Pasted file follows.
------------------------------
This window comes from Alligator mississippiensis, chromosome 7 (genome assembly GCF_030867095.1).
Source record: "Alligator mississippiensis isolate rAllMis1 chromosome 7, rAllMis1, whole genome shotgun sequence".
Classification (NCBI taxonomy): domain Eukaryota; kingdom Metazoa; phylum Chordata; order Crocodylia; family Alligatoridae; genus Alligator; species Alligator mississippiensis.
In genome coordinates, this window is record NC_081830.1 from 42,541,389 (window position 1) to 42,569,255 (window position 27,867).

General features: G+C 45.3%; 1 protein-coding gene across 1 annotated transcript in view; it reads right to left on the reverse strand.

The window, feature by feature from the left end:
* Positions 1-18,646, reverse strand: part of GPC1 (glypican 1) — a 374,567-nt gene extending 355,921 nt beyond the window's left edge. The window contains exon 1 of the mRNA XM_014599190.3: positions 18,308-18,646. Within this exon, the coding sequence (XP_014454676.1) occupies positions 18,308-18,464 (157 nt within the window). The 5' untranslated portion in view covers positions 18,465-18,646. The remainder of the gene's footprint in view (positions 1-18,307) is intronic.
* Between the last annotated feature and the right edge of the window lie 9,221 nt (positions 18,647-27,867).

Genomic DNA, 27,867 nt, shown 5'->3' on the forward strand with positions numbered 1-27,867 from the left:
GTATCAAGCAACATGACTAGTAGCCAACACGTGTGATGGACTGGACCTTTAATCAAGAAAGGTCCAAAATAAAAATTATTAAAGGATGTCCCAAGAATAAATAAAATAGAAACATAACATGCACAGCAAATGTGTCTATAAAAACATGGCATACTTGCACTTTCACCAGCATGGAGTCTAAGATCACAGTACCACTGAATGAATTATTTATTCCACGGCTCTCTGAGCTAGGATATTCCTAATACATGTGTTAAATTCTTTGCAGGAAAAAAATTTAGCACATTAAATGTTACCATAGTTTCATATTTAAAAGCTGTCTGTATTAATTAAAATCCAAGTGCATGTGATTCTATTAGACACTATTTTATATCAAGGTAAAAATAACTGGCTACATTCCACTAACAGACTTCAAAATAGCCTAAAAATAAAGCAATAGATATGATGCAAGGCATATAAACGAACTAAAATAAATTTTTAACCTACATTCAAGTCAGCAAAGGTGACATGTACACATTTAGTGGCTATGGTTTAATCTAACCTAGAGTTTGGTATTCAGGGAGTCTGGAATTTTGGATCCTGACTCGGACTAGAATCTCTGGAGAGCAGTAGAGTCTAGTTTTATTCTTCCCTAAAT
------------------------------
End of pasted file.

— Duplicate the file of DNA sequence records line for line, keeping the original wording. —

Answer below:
This window comes from Alligator mississippiensis, chromosome 7 (genome assembly GCF_030867095.1).
Source record: "Alligator mississippiensis isolate rAllMis1 chromosome 7, rAllMis1, whole genome shotgun sequence".
Classification (NCBI taxonomy): domain Eukaryota; kingdom Metazoa; phylum Chordata; order Crocodylia; family Alligatoridae; genus Alligator; species Alligator mississippiensis.
In genome coordinates, this window is record NC_081830.1 from 42,541,389 (window position 1) to 42,569,255 (window position 27,867).

General features: G+C 45.3%; 1 protein-coding gene across 1 annotated transcript in view; it reads right to left on the reverse strand.

The window, feature by feature from the left end:
* Positions 1-18,646, reverse strand: part of GPC1 (glypican 1) — a 374,567-nt gene extending 355,921 nt beyond the window's left edge. The window contains exon 1 of the mRNA XM_014599190.3: positions 18,308-18,646. Within this exon, the coding sequence (XP_014454676.1) occupies positions 18,308-18,464 (157 nt within the window). The 5' untranslated portion in view covers positions 18,465-18,646. The remainder of the gene's footprint in view (positions 1-18,307) is intronic.
* Between the last annotated feature and the right edge of the window lie 9,221 nt (positions 18,647-27,867).

Genomic DNA, 27,867 nt, shown 5'->3' on the forward strand with positions numbered 1-27,867 from the left:
GTATCAAGCAACATGACTAGTAGCCAACACGTGTGATGGACTGGACCTTTAATCAAGAAAGGTCCAAAATAAAAATTATTAAAGGATGTCCCAAGAATAAATAAAATAGAAACATAACATGCACAGCAAATGTGTCTATAAAAACATGGCATACTTGCACTTTCACCAGCATGGAGTCTAAGATCACAGTACCACTGAATGAATTATTTATTCCACGGCTCTCTGAGCTAGGATATTCCTAATACATGTGTTAAATTCTTTGCAGGAAAAAAATTTAGCACATTAAATGTTACCATAGTTTCATATTTAAAAGCTGTCTGTATTAATTAAAATCCAAGTGCATGTGATTCTATTAGACACTATTTTATATCAAGGTAAAAATAACTGGCTACATTCCACTAACAGACTTCAAAATAGCCTAAAAATAAAGCAATAGATATGATGCAAGGCATATAAACGAACTAAAATAAATTTTTAACCTACATTCAAGTCAGCAAAGGTGACATGTACACATTTAGTGGCTATGGTTTAATCTAACCTAGAGTTTGGTATTCAGGGAGTCTGGAATTTTGGATCCTGACTCGGACTAGAATCTCTGGAGAGCAGTAGAGTCTAGTTTTATTCTTCCCTAAAT